You can try counties Historical Society, many hold these books, along with some cemetery books & may have a on-line search engine. Library may hold obituaries, sometimes libraries & Historical Societies work together.  I know such is as Olmsted County historical Society & Rochester, MN Library does. 
I hope this widens your scope & have success,
 Cathy Walters, Elgin, MN 
GINSBERG,PLATSKY of Bridgeport,CT to Vilna, Lithuania & COHEN of Vilna, Lithuania
AncestryDNA & soon MyHeritageDNA & GEDmatch A059333

Re: Old Disease Names Frequently Found on Death Certificates: What Would They be Called Today? #names #general


Not questioning the usefulness of that list, but note that some names and spellings will vary from country to country.
Eg. edema in the UK would be spelt oedema.

Henry Best,
London, UK

Re: Seeking lost family FRUMKIN/LEVINSOHN/last news 1950 Kazakhstan/Moscow #names #ukraine #russia

Angie Elfassi


I dont know if there is a connection but I have a FRUMKIN on my tree:

Fane FRUMKIN b. 1897 daughter of Josuas FRUMKIN (might be Joshua) and Seine Jonasaite IONAS.

she married Azriel Yosef SHAKOV b. 1898 in 1935. His mother Dina nee REICHZELIGMAN b. 1866 is my 1st cousin 3 x removed making Azriel my 2nd cousin twice removed!

I believe that I got all of this information from JewishGen ...

Kind regards
Angie Elfassi

Census Records? 1887 #russia

Geoffrey Isaac Collins

Does anyone know if there are records of a CENSUS in Zabludow, or
Bialystok in the 1880s? or approximately.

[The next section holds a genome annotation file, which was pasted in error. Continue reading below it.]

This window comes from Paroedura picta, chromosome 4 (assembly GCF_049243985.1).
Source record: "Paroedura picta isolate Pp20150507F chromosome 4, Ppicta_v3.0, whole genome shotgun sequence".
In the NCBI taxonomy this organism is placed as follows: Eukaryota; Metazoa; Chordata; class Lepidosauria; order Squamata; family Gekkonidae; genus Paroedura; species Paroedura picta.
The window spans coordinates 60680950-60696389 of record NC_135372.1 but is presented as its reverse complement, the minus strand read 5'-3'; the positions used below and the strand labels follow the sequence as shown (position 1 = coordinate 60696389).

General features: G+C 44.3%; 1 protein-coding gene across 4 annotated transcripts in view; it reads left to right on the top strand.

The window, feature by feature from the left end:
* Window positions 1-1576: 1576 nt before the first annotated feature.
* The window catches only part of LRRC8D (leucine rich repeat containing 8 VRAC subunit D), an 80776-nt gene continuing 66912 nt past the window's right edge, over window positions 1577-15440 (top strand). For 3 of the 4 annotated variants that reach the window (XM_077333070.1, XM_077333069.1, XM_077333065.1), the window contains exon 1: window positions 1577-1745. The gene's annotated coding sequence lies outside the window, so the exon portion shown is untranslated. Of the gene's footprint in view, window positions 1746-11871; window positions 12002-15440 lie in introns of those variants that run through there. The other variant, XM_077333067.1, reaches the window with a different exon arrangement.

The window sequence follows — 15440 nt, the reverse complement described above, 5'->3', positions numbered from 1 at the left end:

Further to this- a response from Bialystok.
(Zabludow was in 1888 situated in the Russian Empire, specifically in
the Grodno Governate region. I had communicated with Grodno about this
document. They replied that now all Zabludow records are now in
Poland, specifically in Bialystok. Bialystok is telling me that they
do not hold
"synagogue" viz Birth Certificate records.)

Pismo z dnia: 2021.03.24

Szanowny Panie!

Nasz znak: EIU.6342.229.2021

Data: 2021.05.13

Archiwum Państwowe w Białymstoku uprzejmie informuje, że w tutejszym
zasobie nie posiadamy ksiąg metrykalnych Okręgu Bożniczego w

: 2021.03.24


Our reference number: EIU.6342.229.2021

Date: 2021.05.13

The State Archives in Białystok kindly informs that the local
collection does not have the record books of the Synagogue District in
Zabłudów. Therefore, we cannot issue a copy of the birth certificate
of Chaim, son of Owsiej-Lejzor (surname illegible), born on January 9,
1887 in Zabłudów. We also do not know where the said documentation is

State Archives in Białystok
Dr. Marek Kietliński


Re: Family from Kalwarija #poland

Frank Szmulowicz

There is a town in Poland called Kalwaria Zebrzydowska
Kalwaria Zebrzydowska (Polish: [kalˈvarja zɛbʐɨˈdɔfska]) is a town in southern Poland with 4,429 inhabitants (2007 estimate). As of 1999, it is situated in Lesser Poland or Małopolska (in Polish). Previously, the town was administered within the Voivodeship of Bielsko-Biała (1975–1998).

In Lithuania, 
Kalvarija (About this soundpronunciation (help·info)) is a city in southwestern Lithuania, located in the Marijampolė County, close to the border with Poland.,_Lithuania
Frank Szmulowicz

Re: Looking for obituary of MARCEL BRZOSTOWSKI #france #holocaust

David Choukroun

Dear Steve,

The exact dates for Marcel Felix BRZOSTOSWSKI are provided here :